Millions die of starvation and lack of food around the world- this is a fact. But even if we don’t look as far as the poor areas in Africa and Asia, in our cities, here in the so-called developed world, there are so many, who consider a meal a day to be a feast.
Yet, other millions need rules, regulations and laws to ban them from throwing away food. The dumpsters of the major supermarkets are overly full with perfectly good food, or in numbers, 7.1 million tons of food per year goes to waste. To make it worse, many retailers actually destroy it first, some go to the extreme to put bleach all over it, so that homeless or poor people do not go “dumpster diving”.
To put an end to this madness, the French government has introduced a new law that obliges supermarkets larger than 4,305 sq ft (400 sq m), to sign contracts with charities. If they fail to do so, and continue dumping food after its “best before” date, the fine that the retailers can face can reach €75,000 ($82,324) and two years in jail.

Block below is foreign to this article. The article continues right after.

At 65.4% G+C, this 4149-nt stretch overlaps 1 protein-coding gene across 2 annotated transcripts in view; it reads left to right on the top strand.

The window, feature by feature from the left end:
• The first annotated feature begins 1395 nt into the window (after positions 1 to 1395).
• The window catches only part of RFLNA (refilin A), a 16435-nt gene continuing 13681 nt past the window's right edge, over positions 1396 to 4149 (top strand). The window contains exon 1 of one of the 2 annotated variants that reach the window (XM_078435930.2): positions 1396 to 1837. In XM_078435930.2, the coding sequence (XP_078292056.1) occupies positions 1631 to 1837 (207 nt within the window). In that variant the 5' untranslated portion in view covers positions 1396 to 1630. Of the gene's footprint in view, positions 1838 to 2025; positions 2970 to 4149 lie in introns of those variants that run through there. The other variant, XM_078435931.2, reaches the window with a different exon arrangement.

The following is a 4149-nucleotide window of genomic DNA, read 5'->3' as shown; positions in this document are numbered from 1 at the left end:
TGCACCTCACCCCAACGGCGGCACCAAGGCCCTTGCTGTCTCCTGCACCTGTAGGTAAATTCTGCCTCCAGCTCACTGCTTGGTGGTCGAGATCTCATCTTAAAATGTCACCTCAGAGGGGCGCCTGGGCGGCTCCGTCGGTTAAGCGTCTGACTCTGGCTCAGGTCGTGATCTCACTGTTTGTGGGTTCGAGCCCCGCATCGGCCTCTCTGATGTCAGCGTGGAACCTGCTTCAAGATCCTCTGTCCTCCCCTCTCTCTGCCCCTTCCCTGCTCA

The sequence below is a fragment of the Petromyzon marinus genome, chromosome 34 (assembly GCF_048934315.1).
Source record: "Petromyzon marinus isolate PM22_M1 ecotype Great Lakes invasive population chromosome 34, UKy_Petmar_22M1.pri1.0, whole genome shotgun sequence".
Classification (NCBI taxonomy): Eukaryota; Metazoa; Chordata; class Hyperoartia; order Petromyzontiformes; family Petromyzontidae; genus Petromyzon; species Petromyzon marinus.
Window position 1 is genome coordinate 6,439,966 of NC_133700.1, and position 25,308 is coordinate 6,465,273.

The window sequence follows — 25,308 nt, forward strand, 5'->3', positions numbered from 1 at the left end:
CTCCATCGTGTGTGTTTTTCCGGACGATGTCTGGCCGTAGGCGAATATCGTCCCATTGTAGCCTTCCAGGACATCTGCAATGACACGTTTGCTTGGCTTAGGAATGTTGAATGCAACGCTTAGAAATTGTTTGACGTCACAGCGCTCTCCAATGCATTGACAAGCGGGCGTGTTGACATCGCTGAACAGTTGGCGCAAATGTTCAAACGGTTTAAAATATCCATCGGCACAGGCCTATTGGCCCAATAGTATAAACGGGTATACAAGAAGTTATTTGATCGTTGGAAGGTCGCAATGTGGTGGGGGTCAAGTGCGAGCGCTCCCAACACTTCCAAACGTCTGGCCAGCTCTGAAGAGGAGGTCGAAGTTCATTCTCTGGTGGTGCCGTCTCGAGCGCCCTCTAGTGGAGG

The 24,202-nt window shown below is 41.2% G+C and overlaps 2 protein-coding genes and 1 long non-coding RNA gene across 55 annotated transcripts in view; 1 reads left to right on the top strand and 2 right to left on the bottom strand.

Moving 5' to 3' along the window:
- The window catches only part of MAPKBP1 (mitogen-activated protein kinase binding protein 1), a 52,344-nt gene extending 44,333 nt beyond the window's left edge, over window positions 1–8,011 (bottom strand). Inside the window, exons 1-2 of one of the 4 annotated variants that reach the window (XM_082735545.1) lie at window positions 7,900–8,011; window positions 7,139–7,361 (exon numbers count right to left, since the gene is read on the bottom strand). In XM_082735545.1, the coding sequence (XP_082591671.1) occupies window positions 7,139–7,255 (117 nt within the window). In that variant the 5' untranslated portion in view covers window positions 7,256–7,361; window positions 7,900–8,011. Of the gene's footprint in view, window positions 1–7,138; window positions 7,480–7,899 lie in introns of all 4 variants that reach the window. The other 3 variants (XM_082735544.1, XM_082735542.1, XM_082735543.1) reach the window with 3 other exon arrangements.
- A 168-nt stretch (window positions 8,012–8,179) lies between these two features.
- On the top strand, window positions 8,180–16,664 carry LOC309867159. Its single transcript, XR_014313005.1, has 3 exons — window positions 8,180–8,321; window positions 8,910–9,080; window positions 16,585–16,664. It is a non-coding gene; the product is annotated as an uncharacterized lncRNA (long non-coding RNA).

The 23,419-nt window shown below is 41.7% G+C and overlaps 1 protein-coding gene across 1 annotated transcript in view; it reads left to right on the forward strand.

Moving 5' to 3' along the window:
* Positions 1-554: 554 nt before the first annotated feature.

The numbers are really shocking- in France, 11% of the wasted food comes from supermarkets and retailers, while the whooping 67% comes from households. Translated into money, this adds to €20 billion ($21.95 billion) per year. So, the new law targets two main groups. First, the careless retailers, who destroy perfectly good food, rather than allow those in need to take it. And second, people, who should be educated on how to treat food with respect, and minimize food waste.
This is what a relatively small country like France does to tackle the problem, but what do the others do? Unfortunately, the answer is- not much. According to the latest figures by the World Bank, on a global scale, 1.3 billion tons, or between one third and one quarter of all the food we produce, gets thrown away. Yet, there are so few businesses, mainly charities and NGOs, who act against this. Real shame, but hopefully France will set an example, and many will soon follow.
Image (C) getty